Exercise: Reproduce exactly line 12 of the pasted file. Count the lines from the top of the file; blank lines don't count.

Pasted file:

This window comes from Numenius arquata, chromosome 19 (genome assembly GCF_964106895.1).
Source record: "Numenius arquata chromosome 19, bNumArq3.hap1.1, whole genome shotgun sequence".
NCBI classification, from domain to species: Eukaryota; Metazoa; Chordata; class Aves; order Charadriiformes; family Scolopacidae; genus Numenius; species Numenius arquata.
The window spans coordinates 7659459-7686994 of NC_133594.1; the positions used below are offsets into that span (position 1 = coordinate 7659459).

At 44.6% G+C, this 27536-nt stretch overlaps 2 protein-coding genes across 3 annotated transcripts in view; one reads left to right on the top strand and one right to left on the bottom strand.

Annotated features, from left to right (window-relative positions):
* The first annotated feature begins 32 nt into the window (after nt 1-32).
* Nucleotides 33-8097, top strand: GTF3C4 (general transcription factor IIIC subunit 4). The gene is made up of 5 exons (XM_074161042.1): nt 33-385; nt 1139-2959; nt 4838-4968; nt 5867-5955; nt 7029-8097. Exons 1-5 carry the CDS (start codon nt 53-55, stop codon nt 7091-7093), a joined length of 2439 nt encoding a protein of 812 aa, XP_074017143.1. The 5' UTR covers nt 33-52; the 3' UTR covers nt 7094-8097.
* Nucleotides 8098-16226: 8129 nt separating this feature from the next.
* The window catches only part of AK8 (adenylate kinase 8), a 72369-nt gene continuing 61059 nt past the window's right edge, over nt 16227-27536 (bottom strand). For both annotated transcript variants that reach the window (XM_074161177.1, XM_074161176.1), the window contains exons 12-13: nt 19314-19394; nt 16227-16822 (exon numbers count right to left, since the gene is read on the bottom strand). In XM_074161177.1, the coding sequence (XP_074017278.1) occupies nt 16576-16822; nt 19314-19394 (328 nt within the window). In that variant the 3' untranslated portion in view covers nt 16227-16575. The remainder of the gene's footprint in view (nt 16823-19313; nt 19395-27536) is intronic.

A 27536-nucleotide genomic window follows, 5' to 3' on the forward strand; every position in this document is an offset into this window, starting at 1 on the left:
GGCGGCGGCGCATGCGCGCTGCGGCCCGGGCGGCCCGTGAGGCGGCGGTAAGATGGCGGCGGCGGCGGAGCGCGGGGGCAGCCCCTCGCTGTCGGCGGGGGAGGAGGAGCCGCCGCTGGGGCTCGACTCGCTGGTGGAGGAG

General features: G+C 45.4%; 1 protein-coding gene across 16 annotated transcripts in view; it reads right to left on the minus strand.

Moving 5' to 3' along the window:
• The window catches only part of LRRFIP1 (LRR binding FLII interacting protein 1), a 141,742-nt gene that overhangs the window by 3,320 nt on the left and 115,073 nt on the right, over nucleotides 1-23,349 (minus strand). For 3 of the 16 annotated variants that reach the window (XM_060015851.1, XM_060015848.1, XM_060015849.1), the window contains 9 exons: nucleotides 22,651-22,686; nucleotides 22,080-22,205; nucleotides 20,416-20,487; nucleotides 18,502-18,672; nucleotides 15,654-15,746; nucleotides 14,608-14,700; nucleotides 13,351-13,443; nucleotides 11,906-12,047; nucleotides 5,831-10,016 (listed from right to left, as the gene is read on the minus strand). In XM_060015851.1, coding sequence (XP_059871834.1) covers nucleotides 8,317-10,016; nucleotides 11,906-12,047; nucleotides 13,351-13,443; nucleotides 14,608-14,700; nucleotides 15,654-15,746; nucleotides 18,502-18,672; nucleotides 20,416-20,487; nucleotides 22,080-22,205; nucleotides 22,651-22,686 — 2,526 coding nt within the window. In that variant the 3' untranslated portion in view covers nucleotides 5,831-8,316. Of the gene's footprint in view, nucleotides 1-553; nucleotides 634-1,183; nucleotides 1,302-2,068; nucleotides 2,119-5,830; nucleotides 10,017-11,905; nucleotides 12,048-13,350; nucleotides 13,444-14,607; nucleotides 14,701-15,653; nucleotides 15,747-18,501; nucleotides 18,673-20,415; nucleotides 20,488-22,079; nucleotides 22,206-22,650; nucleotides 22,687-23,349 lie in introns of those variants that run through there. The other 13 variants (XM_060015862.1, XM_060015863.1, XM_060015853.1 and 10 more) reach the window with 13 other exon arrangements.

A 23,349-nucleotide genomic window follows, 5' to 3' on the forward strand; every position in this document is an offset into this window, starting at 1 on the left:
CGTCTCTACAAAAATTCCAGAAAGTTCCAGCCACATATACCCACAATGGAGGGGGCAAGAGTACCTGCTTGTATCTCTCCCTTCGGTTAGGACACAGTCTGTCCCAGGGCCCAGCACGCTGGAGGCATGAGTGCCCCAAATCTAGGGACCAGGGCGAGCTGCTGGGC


GGCGGCGGCGCATGCGCGCTGCGGCCCGGGCGGCCCGTGAGGCGGCGGTAAGATGGCGGCGGCGGCGGAGCGCGGGGGCAGCCCCTCGCTGTCGGCGGGGGAGGAGGAGCCGCCGCTGGGGCTCGACTCGCTGGTGGAGGAG